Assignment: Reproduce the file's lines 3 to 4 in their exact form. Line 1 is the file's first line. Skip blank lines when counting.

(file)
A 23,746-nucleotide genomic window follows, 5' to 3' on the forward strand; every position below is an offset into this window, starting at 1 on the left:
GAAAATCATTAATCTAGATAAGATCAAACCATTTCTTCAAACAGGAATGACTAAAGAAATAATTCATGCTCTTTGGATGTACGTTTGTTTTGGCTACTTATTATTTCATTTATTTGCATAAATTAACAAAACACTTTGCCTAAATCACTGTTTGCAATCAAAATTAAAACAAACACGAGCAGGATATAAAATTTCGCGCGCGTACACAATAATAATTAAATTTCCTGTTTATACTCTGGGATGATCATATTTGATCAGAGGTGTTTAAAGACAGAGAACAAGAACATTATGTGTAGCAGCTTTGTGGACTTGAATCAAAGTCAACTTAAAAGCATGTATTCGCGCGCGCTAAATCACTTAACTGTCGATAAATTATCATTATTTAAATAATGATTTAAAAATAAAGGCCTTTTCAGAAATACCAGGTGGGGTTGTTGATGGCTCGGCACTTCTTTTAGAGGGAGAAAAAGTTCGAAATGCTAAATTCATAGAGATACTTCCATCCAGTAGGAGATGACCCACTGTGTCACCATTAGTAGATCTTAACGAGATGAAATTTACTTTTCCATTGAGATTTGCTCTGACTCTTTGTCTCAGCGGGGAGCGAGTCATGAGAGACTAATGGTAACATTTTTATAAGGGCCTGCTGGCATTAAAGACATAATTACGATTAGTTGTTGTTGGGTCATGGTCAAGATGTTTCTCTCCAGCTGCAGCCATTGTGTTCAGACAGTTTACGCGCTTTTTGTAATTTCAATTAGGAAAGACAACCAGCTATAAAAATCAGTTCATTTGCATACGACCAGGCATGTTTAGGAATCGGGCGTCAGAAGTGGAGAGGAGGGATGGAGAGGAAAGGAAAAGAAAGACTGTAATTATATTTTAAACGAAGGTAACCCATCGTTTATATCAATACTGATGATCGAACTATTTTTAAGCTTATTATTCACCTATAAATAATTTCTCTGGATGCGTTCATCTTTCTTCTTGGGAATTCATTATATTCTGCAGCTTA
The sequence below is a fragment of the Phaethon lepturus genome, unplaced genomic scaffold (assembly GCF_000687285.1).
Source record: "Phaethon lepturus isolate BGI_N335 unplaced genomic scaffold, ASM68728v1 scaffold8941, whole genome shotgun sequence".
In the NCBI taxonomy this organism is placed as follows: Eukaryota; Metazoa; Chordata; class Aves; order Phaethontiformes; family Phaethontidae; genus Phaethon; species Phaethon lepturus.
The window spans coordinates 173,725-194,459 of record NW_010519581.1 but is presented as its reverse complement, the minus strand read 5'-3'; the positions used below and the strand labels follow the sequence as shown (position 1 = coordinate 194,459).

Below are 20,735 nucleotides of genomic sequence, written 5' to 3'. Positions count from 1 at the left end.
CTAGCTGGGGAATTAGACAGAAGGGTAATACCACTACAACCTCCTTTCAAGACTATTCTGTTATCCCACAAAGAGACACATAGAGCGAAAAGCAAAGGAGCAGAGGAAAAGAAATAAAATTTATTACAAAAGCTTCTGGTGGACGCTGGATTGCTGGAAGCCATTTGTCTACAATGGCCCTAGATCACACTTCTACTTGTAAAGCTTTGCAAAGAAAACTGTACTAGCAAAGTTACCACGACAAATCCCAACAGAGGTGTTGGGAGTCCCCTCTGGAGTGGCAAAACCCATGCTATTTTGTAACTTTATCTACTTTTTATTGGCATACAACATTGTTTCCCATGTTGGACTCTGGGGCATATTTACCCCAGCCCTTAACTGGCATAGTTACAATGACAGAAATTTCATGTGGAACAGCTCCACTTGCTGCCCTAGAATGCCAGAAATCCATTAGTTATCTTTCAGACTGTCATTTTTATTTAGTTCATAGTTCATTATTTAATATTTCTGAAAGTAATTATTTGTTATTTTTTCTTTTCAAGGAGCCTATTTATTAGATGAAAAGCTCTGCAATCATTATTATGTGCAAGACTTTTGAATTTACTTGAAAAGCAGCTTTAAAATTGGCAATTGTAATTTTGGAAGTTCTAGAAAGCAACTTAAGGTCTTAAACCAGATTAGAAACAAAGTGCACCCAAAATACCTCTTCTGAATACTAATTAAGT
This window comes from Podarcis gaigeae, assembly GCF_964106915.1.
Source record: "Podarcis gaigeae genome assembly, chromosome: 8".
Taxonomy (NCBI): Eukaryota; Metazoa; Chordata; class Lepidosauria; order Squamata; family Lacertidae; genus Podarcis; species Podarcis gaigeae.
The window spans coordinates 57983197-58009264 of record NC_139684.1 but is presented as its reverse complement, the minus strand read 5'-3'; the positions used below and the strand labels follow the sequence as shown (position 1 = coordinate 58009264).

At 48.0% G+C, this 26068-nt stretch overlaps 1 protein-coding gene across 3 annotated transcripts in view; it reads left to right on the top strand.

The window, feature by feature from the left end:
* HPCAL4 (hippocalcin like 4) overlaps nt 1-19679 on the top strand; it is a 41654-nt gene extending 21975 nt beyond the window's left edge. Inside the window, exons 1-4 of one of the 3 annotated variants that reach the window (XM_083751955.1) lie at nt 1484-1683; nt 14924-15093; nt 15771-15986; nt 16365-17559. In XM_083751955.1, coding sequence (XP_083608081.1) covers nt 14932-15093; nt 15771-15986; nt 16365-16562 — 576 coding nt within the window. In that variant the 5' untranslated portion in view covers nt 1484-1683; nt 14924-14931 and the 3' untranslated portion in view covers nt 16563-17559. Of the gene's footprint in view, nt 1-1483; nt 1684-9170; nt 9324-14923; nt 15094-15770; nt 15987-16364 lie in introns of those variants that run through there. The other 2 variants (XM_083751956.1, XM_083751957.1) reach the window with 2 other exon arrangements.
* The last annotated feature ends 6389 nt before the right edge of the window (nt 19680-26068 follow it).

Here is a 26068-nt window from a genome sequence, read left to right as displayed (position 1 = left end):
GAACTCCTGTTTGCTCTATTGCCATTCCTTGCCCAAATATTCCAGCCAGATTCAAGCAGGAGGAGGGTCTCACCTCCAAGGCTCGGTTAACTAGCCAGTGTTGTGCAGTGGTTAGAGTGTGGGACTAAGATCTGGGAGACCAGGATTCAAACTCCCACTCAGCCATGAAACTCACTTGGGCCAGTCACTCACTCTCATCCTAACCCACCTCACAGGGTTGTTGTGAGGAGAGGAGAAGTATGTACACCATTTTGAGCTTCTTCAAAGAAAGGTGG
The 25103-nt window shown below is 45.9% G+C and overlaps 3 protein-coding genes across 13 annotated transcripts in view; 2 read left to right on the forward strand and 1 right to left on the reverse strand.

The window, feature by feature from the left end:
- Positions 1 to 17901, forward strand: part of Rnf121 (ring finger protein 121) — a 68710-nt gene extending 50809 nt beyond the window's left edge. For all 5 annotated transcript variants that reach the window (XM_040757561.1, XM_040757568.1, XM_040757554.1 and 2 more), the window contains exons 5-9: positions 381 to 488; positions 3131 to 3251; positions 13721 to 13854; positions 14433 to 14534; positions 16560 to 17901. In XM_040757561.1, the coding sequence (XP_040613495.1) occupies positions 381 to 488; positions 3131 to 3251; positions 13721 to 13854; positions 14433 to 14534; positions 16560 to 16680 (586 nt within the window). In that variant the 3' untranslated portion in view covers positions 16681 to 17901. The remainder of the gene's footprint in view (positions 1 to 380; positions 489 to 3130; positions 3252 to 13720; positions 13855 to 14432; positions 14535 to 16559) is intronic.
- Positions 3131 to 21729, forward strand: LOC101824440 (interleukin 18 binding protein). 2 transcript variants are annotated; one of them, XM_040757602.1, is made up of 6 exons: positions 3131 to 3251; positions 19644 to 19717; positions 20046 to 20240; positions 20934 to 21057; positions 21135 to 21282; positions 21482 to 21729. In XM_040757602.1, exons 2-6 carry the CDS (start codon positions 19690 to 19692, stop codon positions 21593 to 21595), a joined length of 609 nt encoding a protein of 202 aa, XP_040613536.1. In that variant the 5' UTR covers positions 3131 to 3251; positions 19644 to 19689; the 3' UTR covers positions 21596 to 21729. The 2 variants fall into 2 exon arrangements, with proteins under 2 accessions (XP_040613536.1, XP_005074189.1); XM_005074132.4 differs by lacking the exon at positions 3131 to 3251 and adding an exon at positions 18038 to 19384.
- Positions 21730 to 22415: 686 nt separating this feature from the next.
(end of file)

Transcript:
The sequence below is a fragment of the Phaethon lepturus genome, unplaced genomic scaffold (assembly GCF_000687285.1).
Source record: "Phaethon lepturus isolate BGI_N335 unplaced genomic scaffold, ASM68728v1 scaffold8941, whole genome shotgun sequence".